No rest for the audience. Follow-up is . "Whole Lotta Love". Standard format : only six wild minutes. So wild that the images are rather shaky. During the "middle part" , Plant will simulate the love act and the orgasm shouts need to be put into perspective : it is a 1970 recording .

This extremely violent set (no prog relation my friend) goes on with the super-fast and LOUD "Communication Breakdown". Page who has been rather faded so far finally wakes up and participates actively in the show (marking more his presence I mean). Problems with live footage still remains since still images illustrate almost half of the song.

Then the the rock'n'roll classic "C'Mon Everybody" rocking like hell of course. After this, the crazy "Something Else". Finally, a great jam for "Bring It On Home" featuring Plant on harmonica. Since the last reel was missing, we'll get again some still pictures. The astounding finale is a knock out for the audience. At the end of the day, this was just a "normal" Led Zep concert.

For unknown reasons (to me) the track list of this concert has been completely shaken up on this DVD. I'm sure you can not wait longer for the original set list, so here we go : C'mon Everybody, Whole Lotta Love (short version), Communication Breakdown, Something Else, Bring It On Home, How Many More Times, We're Gonna Groove, I Can't Quit You Baby, White Summer/Black Mountain Side and finally Whole Lotta Love again as an encore (not featured on the DVD including Long Tall Sally, Great Balls Of Fire, Move On Down The Line, Whole Lotta Shackin').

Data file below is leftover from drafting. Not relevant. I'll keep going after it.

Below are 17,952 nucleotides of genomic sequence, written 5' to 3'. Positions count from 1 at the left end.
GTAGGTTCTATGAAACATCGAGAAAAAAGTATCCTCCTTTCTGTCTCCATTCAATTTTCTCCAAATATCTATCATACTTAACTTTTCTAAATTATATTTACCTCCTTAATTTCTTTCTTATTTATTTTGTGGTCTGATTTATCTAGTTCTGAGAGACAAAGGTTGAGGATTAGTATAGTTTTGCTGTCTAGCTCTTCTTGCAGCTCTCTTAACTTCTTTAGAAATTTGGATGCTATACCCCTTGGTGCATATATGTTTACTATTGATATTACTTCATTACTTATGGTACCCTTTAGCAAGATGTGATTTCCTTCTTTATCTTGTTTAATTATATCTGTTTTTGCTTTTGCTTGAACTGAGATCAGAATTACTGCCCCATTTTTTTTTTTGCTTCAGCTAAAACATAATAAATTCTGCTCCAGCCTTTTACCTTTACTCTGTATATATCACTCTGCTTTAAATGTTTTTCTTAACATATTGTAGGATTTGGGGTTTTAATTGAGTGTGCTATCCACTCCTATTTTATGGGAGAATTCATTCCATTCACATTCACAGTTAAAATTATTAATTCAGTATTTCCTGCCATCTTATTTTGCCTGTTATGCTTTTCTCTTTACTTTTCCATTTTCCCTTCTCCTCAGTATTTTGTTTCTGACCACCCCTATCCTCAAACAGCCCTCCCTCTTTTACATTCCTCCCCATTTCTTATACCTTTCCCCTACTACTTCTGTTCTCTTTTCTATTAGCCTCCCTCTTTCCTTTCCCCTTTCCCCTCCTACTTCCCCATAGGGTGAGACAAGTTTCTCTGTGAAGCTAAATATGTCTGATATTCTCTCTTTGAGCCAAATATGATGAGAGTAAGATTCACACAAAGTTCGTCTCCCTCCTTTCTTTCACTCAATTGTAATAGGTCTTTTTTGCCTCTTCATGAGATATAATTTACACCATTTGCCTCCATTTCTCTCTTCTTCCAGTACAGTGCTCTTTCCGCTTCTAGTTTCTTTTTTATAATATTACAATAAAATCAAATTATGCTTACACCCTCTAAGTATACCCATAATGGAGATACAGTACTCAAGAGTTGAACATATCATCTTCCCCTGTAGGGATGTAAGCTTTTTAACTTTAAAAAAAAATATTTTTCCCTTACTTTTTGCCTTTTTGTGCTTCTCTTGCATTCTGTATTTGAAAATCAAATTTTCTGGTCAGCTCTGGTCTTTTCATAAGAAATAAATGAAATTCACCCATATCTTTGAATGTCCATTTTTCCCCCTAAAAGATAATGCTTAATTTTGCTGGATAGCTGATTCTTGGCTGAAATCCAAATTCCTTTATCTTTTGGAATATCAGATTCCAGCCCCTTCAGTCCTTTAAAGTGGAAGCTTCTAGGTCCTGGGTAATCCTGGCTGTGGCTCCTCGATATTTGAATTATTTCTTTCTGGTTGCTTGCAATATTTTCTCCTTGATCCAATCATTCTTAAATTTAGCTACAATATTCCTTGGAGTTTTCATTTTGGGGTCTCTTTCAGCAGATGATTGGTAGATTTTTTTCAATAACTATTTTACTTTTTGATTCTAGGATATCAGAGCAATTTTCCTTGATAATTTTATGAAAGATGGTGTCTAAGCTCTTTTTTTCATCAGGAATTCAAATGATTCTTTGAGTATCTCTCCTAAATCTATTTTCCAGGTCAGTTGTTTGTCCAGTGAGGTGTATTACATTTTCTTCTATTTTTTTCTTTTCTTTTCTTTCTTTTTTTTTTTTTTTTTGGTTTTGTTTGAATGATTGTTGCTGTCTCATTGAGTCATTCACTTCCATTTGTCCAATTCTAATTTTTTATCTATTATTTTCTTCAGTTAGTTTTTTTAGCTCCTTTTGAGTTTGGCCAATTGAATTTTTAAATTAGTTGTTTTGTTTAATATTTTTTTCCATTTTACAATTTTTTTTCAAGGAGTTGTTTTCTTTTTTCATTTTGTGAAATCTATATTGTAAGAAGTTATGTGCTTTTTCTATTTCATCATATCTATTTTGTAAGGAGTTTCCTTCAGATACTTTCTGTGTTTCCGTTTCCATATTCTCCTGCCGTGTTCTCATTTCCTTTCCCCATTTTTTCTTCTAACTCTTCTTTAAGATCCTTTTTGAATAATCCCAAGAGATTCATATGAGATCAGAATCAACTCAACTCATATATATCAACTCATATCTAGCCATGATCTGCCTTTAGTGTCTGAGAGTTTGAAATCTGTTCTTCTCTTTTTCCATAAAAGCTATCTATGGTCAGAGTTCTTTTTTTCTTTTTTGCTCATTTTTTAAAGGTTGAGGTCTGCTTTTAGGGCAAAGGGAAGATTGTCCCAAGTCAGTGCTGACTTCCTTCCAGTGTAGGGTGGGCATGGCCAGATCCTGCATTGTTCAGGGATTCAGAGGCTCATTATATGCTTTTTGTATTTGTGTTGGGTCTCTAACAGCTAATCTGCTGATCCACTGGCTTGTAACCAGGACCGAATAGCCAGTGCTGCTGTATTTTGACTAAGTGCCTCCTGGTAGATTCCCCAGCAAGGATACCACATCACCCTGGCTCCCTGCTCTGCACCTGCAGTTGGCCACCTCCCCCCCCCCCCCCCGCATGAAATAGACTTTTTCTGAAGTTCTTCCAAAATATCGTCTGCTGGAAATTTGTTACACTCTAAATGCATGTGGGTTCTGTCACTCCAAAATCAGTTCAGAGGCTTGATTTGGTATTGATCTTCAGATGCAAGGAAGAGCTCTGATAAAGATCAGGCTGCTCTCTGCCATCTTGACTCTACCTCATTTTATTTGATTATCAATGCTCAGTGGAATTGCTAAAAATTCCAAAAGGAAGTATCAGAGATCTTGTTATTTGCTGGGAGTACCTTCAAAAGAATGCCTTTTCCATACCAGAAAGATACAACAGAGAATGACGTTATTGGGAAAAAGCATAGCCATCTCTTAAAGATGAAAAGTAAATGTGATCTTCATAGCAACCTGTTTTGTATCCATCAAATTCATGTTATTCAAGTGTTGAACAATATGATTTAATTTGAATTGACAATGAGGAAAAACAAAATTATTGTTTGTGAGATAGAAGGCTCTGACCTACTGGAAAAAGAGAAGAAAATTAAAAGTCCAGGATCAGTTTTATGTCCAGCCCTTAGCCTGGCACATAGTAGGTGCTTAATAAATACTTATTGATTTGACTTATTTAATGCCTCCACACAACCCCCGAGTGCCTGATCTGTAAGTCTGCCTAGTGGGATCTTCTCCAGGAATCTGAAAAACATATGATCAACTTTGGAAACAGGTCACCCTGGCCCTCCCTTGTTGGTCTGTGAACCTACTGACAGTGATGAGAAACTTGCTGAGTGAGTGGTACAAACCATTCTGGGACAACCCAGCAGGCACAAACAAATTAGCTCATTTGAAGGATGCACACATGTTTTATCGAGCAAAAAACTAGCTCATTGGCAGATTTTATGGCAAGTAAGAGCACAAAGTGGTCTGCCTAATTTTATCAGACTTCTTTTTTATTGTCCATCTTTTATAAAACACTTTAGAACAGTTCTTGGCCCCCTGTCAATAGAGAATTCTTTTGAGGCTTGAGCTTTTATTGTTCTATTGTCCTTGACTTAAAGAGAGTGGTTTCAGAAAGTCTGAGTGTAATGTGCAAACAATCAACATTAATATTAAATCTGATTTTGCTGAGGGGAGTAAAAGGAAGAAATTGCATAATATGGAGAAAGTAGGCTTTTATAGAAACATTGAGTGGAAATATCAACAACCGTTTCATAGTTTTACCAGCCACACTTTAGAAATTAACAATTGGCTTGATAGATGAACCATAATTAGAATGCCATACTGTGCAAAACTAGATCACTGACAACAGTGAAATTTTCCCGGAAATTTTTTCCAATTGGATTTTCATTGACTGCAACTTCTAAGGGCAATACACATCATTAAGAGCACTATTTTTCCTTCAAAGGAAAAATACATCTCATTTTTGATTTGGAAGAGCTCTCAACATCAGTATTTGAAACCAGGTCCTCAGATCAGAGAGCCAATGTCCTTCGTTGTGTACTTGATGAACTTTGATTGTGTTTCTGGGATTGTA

This first DVD is absolutely not meant for the casual fan (but if you have gone so far in your reading, you're not). No way to bear all of these long jams if you are not a die- hard fan. These will be an inherent part of their live performances. In those ancient times there were not a single moment of even prog-related music in their concerts of course.